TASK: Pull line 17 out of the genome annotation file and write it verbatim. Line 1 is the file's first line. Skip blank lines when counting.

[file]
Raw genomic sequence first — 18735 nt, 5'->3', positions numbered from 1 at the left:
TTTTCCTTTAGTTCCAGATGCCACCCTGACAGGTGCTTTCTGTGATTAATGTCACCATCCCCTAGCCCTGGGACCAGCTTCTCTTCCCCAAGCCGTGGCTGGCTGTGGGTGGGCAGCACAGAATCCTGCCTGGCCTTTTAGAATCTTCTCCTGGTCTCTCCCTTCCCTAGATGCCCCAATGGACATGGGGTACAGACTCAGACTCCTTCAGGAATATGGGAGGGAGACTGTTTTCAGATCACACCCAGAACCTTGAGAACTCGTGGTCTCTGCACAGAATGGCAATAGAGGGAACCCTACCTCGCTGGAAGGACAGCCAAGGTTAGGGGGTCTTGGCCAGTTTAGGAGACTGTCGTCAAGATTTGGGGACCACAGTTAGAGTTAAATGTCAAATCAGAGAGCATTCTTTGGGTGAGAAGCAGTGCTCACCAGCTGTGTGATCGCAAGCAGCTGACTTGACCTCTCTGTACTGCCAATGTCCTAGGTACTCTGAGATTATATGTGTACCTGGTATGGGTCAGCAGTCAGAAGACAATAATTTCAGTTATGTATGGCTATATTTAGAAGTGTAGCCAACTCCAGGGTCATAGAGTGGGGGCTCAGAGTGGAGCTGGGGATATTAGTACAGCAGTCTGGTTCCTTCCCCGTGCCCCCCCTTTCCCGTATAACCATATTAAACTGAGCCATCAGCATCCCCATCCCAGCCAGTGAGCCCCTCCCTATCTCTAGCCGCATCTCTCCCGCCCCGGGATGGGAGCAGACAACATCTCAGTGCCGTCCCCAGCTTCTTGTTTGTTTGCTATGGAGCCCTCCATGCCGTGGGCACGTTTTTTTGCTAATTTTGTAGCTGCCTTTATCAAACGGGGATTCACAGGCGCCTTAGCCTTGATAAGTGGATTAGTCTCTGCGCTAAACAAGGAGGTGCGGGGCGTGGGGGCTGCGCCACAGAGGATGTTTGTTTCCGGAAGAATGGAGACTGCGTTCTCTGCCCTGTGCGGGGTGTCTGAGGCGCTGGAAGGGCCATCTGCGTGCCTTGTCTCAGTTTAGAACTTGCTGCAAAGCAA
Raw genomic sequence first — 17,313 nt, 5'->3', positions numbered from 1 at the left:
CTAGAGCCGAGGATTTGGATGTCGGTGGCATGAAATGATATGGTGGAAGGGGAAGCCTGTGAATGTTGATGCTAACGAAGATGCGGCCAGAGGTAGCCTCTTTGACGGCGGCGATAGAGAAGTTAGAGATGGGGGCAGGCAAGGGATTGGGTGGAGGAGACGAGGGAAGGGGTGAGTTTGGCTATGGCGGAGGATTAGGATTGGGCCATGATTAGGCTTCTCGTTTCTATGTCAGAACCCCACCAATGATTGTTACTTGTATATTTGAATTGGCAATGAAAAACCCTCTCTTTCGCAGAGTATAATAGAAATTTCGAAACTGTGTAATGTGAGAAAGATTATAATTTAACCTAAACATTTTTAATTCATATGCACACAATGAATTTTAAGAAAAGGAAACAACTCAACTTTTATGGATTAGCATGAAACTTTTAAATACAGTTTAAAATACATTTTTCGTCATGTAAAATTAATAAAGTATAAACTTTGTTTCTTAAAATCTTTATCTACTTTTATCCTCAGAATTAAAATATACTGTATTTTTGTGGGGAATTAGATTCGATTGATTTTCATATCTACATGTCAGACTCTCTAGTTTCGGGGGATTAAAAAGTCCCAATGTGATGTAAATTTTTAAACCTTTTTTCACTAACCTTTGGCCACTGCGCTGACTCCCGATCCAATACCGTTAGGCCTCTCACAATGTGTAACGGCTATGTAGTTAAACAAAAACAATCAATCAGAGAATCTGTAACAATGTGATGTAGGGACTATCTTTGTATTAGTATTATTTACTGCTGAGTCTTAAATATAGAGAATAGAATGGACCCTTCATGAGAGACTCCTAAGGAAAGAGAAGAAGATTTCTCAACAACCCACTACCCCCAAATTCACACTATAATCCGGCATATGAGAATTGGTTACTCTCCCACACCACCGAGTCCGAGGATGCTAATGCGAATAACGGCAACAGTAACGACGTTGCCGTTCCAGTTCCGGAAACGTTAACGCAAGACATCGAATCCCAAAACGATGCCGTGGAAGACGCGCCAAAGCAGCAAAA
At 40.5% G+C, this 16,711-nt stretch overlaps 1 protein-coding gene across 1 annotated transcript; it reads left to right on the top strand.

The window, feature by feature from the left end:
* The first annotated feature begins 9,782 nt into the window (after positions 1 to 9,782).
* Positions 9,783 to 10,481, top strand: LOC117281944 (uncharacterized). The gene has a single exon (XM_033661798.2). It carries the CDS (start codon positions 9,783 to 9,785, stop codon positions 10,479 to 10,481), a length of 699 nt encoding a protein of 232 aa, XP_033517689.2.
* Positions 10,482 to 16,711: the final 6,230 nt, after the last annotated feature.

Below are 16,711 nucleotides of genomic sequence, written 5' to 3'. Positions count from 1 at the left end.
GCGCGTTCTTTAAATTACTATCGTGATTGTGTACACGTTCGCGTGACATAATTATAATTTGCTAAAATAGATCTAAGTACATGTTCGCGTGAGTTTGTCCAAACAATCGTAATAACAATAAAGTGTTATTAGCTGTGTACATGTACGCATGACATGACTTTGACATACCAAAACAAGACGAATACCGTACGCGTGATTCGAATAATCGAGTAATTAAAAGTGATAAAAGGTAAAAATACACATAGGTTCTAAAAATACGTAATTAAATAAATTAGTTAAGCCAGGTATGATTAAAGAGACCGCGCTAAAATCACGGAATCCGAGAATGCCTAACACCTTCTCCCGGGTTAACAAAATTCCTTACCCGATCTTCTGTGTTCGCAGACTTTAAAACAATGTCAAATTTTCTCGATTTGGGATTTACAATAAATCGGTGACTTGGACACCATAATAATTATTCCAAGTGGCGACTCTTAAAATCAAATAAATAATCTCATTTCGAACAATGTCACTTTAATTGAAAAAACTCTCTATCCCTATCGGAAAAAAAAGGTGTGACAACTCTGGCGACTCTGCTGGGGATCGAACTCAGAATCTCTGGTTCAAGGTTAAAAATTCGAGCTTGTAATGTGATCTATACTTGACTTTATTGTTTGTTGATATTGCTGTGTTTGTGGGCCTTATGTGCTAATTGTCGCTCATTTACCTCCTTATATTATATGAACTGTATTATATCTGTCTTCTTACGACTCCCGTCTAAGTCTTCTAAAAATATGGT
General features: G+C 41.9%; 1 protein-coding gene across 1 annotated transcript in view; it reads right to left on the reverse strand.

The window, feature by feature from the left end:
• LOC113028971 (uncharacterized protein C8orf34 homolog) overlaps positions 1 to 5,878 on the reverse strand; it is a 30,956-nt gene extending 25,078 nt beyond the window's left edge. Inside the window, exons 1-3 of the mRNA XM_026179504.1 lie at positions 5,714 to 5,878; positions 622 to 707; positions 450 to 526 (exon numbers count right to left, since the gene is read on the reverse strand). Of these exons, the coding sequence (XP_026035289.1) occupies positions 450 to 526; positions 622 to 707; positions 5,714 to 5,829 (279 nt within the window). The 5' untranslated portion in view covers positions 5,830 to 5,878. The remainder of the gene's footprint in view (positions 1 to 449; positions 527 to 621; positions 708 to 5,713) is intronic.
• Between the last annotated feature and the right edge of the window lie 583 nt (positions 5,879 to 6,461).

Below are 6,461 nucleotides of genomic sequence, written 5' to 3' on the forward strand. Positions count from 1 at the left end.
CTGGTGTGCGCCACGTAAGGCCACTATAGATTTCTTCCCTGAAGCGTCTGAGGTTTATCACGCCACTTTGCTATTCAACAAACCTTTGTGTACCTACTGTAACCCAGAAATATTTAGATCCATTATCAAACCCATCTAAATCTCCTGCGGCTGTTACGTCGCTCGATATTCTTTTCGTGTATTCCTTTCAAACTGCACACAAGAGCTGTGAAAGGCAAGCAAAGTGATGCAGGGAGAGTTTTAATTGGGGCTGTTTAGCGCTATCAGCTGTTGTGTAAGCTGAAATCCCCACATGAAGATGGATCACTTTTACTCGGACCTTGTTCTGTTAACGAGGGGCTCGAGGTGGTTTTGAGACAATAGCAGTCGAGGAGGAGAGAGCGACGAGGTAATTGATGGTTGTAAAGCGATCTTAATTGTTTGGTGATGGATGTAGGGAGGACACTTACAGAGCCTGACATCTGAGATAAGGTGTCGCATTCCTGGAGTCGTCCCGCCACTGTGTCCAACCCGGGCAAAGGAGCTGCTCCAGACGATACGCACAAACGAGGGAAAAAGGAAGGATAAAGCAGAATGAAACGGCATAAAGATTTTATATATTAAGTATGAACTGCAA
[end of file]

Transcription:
CTGGTGTGCGCCACGTAAGGCCACTATAGATTTCTTCCCTGAAGCGTCTGAGGTTTATCACGCCACTTTGCTATTCAACAAACCTTTGTGTACCTACTGTAACCCAGAAATATTTAGATCCATTATCAAACCCATCTAAATCTCCTGCGGCTGTTACGTCGCTCGATATTCTTTTCGTGTATTCCTTTCAAACTGCACACAAGAGCTGTGAAAGGCAAGCAAAGTGATGCAGGGAGAGTTTTAATTGGGGCTGTTTAGCGCTATCAGCTGTTGTGTAAGCTGAAATCCCCACATGAAGATGGATCACTTTTACTCGGACCTTGTTCTGTTAACGAGGGGCTCGAGGTGGTTTTGAGACAATAGCAGTCGAGGAGGAGAGAGCGACGAGGTAATTGATGGTTGTAAAGCGATCTTAATTGTTTGGTGATGGATGTAGGGAGGACACTTACAGAGCCTGACATCTGAGATAAGGTGTCGCATTCCTGGAGTCGTCCCGCCACTGTGTCCAACCCGGGCAAAGGAGCTGCTCCAGACGATACGCACAAACGAGGGAAAAAGGAAGGATAAAGCAGAATGAAACGGCATAAAGATTTTATATATTAAGTATGAACTGCAA